Kopi Luwak - An Expensive Roasted Poop

Kopi Luwak was made popular in the movie - "The Bucketlist" starring Jack Nicholson. To drink Kopi Luwak was one item on Jack's long list of things to do before he checks out. After the movie release, there was a surge of curiousity (particularly amongst rich people) on this exotic coffee, which too surged the demand and the market price for it. 
So what is Kopi Luwak?

Kopi Luwak is basically coffee beans, eaten, digested and excreted by civet cats (alamid). Coffee farmers collect the poop and sell it to coffee roasters who preps it for human consumption. There is so much blabber about Kopi Luwak in terms of the cost, the high demand and low supply, basic coffee false marketed for the hefty price tag, and most importantly how civet cats are treated in coffee farms. 

As a coffee lover, I must admit, I looked into Kopi Luwak and thought it should be on my bucketlist as well. There were several factors which held me back - cost, availability in the Philippines, and of course those poor cats. I never thought I would get the chance to have a taste of the exotic cat poop coffee in Indonesia. On my last day in Jakarta, my friends working there took me to one of the many malls in the city. The agenda was to buy souvenirs, but when we got tired of going around the mall, we ended up at a coffee shop. They asked me if I want to try Kopi Luwak. I was hesitant at first, because it was expensive, and I am at the end of my trip, so I only have a few cash left (and again, those poor cats).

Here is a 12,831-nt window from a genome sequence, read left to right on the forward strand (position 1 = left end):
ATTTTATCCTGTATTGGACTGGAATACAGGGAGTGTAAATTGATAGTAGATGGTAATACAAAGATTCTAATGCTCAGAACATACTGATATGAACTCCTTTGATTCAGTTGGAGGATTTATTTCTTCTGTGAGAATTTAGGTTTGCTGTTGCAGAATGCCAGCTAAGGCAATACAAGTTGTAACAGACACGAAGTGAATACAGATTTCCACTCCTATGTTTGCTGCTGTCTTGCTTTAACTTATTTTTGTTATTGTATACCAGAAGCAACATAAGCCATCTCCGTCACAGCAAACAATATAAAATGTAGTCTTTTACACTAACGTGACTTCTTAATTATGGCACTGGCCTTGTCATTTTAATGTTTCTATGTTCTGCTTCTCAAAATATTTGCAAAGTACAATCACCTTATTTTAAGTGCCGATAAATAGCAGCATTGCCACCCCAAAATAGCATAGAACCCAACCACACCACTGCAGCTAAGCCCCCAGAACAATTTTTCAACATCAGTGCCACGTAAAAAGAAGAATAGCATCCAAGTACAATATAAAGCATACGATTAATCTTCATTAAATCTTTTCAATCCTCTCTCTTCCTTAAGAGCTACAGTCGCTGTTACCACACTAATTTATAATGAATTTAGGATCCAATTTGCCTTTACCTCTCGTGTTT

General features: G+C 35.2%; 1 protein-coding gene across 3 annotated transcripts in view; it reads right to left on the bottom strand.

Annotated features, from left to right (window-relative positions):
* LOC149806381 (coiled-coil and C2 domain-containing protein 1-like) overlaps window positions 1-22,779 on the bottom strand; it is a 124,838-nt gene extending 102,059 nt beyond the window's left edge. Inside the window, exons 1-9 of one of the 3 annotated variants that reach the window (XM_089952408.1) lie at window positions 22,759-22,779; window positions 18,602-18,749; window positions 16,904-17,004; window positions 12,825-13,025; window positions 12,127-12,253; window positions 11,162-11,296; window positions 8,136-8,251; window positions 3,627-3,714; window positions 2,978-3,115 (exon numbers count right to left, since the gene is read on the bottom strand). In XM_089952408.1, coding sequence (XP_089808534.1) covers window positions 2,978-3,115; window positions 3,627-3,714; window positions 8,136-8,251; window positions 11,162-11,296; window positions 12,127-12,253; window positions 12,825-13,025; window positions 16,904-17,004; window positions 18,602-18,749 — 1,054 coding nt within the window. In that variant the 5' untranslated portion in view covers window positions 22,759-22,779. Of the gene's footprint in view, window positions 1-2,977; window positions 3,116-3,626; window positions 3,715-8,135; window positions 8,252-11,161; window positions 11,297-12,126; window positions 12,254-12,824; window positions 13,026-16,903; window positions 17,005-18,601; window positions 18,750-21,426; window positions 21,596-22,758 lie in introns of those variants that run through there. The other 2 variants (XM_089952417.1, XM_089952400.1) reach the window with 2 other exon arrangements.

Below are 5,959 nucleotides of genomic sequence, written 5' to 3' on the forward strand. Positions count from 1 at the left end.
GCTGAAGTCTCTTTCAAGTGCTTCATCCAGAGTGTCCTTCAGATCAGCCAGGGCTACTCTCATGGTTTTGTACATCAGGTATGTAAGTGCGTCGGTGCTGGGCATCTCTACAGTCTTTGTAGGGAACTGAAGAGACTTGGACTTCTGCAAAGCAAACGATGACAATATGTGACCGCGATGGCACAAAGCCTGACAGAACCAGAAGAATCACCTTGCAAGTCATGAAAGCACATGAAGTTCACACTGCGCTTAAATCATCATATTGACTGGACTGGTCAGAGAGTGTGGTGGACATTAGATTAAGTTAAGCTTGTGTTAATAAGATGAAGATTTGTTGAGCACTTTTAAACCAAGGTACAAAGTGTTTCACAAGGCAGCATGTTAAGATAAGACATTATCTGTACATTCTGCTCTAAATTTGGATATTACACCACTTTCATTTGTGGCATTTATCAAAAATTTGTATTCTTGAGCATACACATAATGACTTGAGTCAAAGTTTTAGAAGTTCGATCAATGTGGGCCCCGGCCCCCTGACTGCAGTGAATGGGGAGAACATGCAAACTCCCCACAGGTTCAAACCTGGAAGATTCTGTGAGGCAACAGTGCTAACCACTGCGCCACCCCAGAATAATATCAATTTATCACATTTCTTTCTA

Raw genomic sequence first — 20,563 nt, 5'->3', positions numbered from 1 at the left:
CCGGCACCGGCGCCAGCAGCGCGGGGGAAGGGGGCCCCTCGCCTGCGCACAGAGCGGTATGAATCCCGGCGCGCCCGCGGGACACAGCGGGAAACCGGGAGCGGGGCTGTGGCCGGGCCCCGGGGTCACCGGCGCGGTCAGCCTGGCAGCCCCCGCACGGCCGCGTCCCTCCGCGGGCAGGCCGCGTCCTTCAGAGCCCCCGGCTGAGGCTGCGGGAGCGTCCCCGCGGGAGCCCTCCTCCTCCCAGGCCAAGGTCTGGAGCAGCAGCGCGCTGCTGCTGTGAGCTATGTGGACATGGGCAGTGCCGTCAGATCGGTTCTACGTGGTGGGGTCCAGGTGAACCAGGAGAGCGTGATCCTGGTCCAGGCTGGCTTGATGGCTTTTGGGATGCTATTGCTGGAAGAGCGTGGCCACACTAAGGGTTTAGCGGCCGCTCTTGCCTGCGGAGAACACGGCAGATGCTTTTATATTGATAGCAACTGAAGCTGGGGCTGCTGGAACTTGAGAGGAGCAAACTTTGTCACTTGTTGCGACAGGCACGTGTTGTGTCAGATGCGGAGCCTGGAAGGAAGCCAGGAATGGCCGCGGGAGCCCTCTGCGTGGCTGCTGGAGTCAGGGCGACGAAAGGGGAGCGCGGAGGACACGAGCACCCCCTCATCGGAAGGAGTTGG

I thought hard about passing on the experience, as I might not get another chance to try Kopi Luwak. It was a reputable coffee shop, so I was certain that their beans are authentic. The cats still in my mind, I told the barista to fix me my cup of Kopi Luwak. And this is how it was served to me, brewed and distilled right before my eyes. 


I was expecting a lot from the experience, and I thought, I could finally answer the question - 
What's the fuzz with the cat poop?

The barista took away the distilling set, and I was left with two cups worth of the most expensive coffee I will ever taste. It is said, that the best way to drink Kopi Luwak is with a clean palate immediately after brewing. I poured the golden liquid and filled my cup. The aroma was simply delightful. I could smell it all day and not drink it and it would be enough. Just kidding. 

The first sip was crucial, If it taste as good as the fuzz about it, it would set the standard for which I would appreciate good coffee. I took a moment to smell it some more, told myself not to expect too much. Finally, that first mouthful sip and the caffeine junkie in me rejoiced. It tasted bold and smooth, with a subtle nutty flavor. I was not disappointed, but still it is not something for everyday consumption. I consumed every drop of my exotic coffee and smiled to myself. I just had one item on my bucketlist ticked off.

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